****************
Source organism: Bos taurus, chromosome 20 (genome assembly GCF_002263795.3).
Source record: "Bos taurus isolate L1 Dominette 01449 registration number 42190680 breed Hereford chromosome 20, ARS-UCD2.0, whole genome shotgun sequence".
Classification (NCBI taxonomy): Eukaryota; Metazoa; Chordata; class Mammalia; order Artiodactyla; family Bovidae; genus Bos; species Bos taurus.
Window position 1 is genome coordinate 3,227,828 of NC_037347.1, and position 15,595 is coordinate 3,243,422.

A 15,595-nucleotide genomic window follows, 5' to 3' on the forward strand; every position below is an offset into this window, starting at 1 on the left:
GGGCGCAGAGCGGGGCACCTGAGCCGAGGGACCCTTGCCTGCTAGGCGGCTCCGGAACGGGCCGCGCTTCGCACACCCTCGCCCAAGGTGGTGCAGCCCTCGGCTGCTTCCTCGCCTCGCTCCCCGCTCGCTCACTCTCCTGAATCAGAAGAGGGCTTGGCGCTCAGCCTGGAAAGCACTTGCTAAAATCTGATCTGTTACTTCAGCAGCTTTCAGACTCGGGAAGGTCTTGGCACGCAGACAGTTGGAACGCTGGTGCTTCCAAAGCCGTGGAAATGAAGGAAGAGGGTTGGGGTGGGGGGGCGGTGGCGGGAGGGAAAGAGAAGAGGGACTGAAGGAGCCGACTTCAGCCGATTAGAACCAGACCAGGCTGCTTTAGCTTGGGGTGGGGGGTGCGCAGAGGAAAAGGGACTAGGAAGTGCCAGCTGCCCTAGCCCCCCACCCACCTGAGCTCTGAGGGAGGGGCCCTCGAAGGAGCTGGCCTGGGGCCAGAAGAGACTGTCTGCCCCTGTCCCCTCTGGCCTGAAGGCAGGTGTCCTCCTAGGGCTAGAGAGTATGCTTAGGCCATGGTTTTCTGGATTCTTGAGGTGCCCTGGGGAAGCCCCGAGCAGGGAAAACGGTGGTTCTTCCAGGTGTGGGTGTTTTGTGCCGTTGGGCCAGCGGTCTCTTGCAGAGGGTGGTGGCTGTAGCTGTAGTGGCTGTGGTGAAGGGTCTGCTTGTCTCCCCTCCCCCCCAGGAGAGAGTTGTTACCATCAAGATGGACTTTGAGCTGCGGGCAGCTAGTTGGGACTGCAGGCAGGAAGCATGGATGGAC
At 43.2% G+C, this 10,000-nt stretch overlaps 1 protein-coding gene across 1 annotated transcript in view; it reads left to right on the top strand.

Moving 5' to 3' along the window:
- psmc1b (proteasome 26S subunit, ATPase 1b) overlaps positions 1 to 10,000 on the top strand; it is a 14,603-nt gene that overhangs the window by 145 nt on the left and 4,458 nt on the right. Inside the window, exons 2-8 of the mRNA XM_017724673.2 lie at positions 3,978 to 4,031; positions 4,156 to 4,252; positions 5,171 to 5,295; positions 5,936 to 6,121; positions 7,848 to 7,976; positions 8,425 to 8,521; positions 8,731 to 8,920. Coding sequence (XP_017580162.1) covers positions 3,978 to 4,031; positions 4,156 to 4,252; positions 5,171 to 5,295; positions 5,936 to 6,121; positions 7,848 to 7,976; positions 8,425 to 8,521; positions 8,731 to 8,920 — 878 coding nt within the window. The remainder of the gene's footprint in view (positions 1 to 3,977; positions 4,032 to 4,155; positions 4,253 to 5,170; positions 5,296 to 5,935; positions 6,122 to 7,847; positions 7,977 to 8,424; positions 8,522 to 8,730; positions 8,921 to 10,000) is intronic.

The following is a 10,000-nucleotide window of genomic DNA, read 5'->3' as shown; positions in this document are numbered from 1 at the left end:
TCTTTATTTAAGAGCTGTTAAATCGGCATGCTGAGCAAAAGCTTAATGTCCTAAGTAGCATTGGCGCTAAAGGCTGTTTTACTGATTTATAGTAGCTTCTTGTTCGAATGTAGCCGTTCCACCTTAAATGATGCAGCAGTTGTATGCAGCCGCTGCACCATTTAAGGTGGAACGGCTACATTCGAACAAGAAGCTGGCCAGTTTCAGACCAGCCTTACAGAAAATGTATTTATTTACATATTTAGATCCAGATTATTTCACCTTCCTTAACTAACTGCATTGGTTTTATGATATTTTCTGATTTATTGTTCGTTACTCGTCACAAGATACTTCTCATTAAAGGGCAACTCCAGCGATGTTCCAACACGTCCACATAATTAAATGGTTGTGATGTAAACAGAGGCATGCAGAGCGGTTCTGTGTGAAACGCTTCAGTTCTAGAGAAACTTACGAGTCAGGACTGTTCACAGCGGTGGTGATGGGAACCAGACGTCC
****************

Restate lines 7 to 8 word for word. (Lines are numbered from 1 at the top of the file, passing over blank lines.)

At 43.2% G+C, this 10,000-nt stretch overlaps 1 protein-coding gene across 1 annotated transcript in view; it reads left to right on the top strand.

Moving 5' to 3' along the window: